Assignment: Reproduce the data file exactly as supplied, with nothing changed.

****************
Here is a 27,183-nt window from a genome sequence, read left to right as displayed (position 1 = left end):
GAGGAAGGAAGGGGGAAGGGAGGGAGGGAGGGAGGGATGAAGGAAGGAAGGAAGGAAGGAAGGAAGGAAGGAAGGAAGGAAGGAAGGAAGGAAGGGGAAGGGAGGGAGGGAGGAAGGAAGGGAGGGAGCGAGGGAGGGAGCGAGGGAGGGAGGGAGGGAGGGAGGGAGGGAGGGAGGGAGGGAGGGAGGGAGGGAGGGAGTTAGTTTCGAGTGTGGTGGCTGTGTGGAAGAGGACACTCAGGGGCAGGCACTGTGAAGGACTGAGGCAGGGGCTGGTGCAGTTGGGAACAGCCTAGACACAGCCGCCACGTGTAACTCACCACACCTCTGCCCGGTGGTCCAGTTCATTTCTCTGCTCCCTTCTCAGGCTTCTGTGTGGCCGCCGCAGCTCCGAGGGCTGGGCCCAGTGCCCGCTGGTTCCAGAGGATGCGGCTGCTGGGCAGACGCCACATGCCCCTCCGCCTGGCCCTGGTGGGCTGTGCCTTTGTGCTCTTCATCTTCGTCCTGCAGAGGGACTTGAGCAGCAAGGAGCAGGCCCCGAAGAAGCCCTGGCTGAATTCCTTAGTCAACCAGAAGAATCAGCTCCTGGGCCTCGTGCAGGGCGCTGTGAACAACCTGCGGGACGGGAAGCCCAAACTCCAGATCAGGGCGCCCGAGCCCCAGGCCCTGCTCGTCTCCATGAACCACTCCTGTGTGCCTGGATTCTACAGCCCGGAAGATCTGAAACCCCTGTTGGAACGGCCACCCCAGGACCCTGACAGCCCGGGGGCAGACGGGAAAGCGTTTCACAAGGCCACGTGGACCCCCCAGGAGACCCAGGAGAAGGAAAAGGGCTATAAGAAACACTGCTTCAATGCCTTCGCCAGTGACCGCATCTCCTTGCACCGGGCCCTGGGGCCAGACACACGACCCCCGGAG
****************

Here is a 27,183-nt window from a genome sequence, read left to right as displayed (position 1 = left end):
GAGGAAGGAAGGGGGAAGGGAGGGAGGGAGGGAGGGATGAAGGAAGGAAGGAAGGAAGGAAGGAAGGAAGGAAGGAAGGAAGGAAGGAAGGAAGGGGAAGGGAGGGAGGGAGGAAGGAAGGGAGGGAGCGAGGGAGGGAGCGAGGGAGGGAGGGAGGGAGGGAGGGAGGGAGGGAGGGAGGGAGGGAGGGAGGGAGGGAGTTAGTTTCGAGTGTGGTGGCTGTGTGGAAGAGGACACTCAGGGGCAGGCACTGTGAAGGACTGAGGCAGGGGCTGGTGCAGTTGGGAACAGCCTAGACACAGCCGCCACGTGTAACTCACCACACCTCTGCCCGGTGGTCCAGTTCATTTCTCTGCTCCCTTCTCAGGCTTCTGTGTGGCCGCCGCAGCTCCGAGGGCTGGGCCCAGTGCCCGCTGGTTCCAGAGGATGCGGCTGCTGGGCAGACGCCACATGCCCCTCCGCCTGGCCCTGGTGGGCTGTGCCTTTGTGCTCTTCATCTTCGTCCTGCAGAGGGACTTGAGCAGCAAGGAGCAGGCCCCGAAGAAGCCCTGGCTGAATTCCTTAGTCAACCAGAAGAATCAGCTCCTGGGCCTCGTGCAGGGCGCTGTGAACAACCTGCGGGACGGGAAGCCCAAACTCCAGATCAGGGCGCCCGAGCCCCAGGCCCTGCTCGTCTCCATGAACCACTCCTGTGTGCCTGGATTCTACAGCCCGGAAGATCTGAAACCCCTGTTGGAACGGCCACCCCAGGACCCTGACAGCCCGGGGGCAGACGGGAAAGCGTTTCACAAGGCCACGTGGACCCCCCAGGAGACCCAGGAGAAGGAAAAGGGCTATAAGAAACACTGCTTCAATGCCTTCGCCAGTGACCGCATCTCCTTGCACCGGGCCCTGGGGCCAGACACACGACCCCCGGAG